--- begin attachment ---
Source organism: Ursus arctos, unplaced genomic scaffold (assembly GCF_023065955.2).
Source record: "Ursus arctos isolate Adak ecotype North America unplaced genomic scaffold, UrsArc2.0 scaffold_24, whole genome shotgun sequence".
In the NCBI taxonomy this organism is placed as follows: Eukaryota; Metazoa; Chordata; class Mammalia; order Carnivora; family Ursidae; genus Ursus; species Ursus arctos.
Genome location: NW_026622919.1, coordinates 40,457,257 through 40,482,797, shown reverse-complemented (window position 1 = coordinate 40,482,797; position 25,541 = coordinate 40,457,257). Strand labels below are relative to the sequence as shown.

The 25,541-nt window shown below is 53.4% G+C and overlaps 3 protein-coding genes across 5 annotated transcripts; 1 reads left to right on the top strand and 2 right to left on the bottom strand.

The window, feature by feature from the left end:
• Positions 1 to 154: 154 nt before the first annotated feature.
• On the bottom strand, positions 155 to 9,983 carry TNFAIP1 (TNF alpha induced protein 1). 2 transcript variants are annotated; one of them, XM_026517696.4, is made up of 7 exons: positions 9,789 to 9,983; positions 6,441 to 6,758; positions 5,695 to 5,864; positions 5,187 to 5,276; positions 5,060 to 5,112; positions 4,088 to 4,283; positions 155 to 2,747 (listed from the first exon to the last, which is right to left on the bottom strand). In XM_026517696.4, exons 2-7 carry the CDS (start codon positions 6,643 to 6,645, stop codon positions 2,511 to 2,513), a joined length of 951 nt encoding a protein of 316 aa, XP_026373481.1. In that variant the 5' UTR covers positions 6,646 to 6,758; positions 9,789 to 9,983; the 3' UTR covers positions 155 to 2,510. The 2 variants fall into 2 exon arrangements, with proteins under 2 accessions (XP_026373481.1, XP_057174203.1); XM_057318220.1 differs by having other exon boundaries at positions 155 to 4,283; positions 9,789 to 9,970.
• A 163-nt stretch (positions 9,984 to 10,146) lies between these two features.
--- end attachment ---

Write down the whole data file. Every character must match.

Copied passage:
Source organism: Ursus arctos, unplaced genomic scaffold (assembly GCF_023065955.2).
Source record: "Ursus arctos isolate Adak ecotype North America unplaced genomic scaffold, UrsArc2.0 scaffold_24, whole genome shotgun sequence".
In the NCBI taxonomy this organism is placed as follows: Eukaryota; Metazoa; Chordata; class Mammalia; order Carnivora; family Ursidae; genus Ursus; species Ursus arctos.
Genome location: NW_026622919.1, coordinates 40,457,257 through 40,482,797, shown reverse-complemented (window position 1 = coordinate 40,482,797; position 25,541 = coordinate 40,457,257). Strand labels below are relative to the sequence as shown.

The 25,541-nt window shown below is 53.4% G+C and overlaps 3 protein-coding genes across 5 annotated transcripts; 1 reads left to right on the top strand and 2 right to left on the bottom strand.

The window, feature by feature from the left end:
• Positions 1 to 154: 154 nt before the first annotated feature.
• On the bottom strand, positions 155 to 9,983 carry TNFAIP1 (TNF alpha induced protein 1). 2 transcript variants are annotated; one of them, XM_026517696.4, is made up of 7 exons: positions 9,789 to 9,983; positions 6,441 to 6,758; positions 5,695 to 5,864; positions 5,187 to 5,276; positions 5,060 to 5,112; positions 4,088 to 4,283; positions 155 to 2,747 (listed from the first exon to the last, which is right to left on the bottom strand). In XM_026517696.4, exons 2-7 carry the CDS (start codon positions 6,643 to 6,645, stop codon positions 2,511 to 2,513), a joined length of 951 nt encoding a protein of 316 aa, XP_026373481.1. In that variant the 5' UTR covers positions 6,646 to 6,758; positions 9,789 to 9,983; the 3' UTR covers positions 155 to 2,510. The 2 variants fall into 2 exon arrangements, with proteins under 2 accessions (XP_026373481.1, XP_057174203.1); XM_057318220.1 differs by having other exon boundaries at positions 155 to 4,283; positions 9,789 to 9,970.
• A 163-nt stretch (positions 9,984 to 10,146) lies between these two features.